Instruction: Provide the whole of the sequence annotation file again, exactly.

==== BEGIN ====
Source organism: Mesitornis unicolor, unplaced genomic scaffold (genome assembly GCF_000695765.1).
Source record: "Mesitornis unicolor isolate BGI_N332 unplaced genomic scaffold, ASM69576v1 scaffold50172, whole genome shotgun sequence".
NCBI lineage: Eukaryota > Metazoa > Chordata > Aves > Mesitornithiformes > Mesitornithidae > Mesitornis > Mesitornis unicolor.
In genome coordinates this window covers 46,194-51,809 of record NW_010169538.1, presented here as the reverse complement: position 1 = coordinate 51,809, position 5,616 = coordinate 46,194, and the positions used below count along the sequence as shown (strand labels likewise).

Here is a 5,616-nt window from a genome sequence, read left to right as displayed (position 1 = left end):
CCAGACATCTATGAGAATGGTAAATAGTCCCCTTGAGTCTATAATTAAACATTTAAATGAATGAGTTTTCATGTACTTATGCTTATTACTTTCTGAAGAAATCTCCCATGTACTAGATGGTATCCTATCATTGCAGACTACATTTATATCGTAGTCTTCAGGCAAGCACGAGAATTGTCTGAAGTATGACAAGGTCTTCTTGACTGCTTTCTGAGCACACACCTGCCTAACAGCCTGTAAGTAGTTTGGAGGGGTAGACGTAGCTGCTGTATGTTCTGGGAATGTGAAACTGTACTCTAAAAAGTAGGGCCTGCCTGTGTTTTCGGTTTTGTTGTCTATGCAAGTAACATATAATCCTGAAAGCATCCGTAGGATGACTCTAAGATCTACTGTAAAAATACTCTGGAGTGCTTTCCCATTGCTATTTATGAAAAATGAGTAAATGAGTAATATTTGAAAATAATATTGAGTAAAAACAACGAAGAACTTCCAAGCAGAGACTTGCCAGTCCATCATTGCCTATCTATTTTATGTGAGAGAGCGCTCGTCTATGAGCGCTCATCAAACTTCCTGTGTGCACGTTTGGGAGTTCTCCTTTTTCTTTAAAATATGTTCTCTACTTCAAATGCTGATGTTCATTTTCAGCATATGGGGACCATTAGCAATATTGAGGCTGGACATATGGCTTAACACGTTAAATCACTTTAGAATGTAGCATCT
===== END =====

Source organism: Mesitornis unicolor, unplaced genomic scaffold (genome assembly GCF_000695765.1).
Source record: "Mesitornis unicolor isolate BGI_N332 unplaced genomic scaffold, ASM69576v1 scaffold50172, whole genome shotgun sequence".
NCBI lineage: Eukaryota > Metazoa > Chordata > Aves > Mesitornithiformes > Mesitornithidae > Mesitornis > Mesitornis unicolor.
In genome coordinates this window covers 46,194-51,809 of record NW_010169538.1, presented here as the reverse complement: position 1 = coordinate 51,809, position 5,616 = coordinate 46,194, and the positions used below count along the sequence as shown (strand labels likewise).

Here is a 5,616-nt window from a genome sequence, read left to right as displayed (position 1 = left end):
CCAGACATCTATGAGAATGGTAAATAGTCCCCTTGAGTCTATAATTAAACATTTAAATGAATGAGTTTTCATGTACTTATGCTTATTACTTTCTGAAGAAATCTCCCATGTACTAGATGGTATCCTATCATTGCAGACTACATTTATATCGTAGTCTTCAGGCAAGCACGAGAATTGTCTGAAGTATGACAAGGTCTTCTTGACTGCTTTCTGAGCACACACCTGCCTAACAGCCTGTAAGTAGTTTGGAGGGGTAGACGTAGCTGCTGTATGTTCTGGGAATGTGAAACTGTACTCTAAAAAGTAGGGCCTGCCTGTGTTTTCGGTTTTGTTGTCTATGCAAGTAACATATAATCCTGAAAGCATCCGTAGGATGACTCTAAGATCTACTGTAAAAATACTCTGGAGTGCTTTCCCATTGCTATTTATGAAAAATGAGTAAATGAGTAATATTTGAAAATAATATTGAGTAAAAACAACGAAGAACTTCCAAGCAGAGACTTGCCAGTCCATCATTGCCTATCTATTTTATGTGAGAGAGCGCTCGTCTATGAGCGCTCATCAAACTTCCTGTGTGCACGTTTGGGAGTTCTCCTTTTTCTTTAAAATATGTTCTCTACTTCAAATGCTGATGTTCATTTTCAGCATATGGGGACCATTAGCAATATTGAGGCTGGACATATGGCTTAACACGTTAAATCACTTTAGAATGTAGCATCT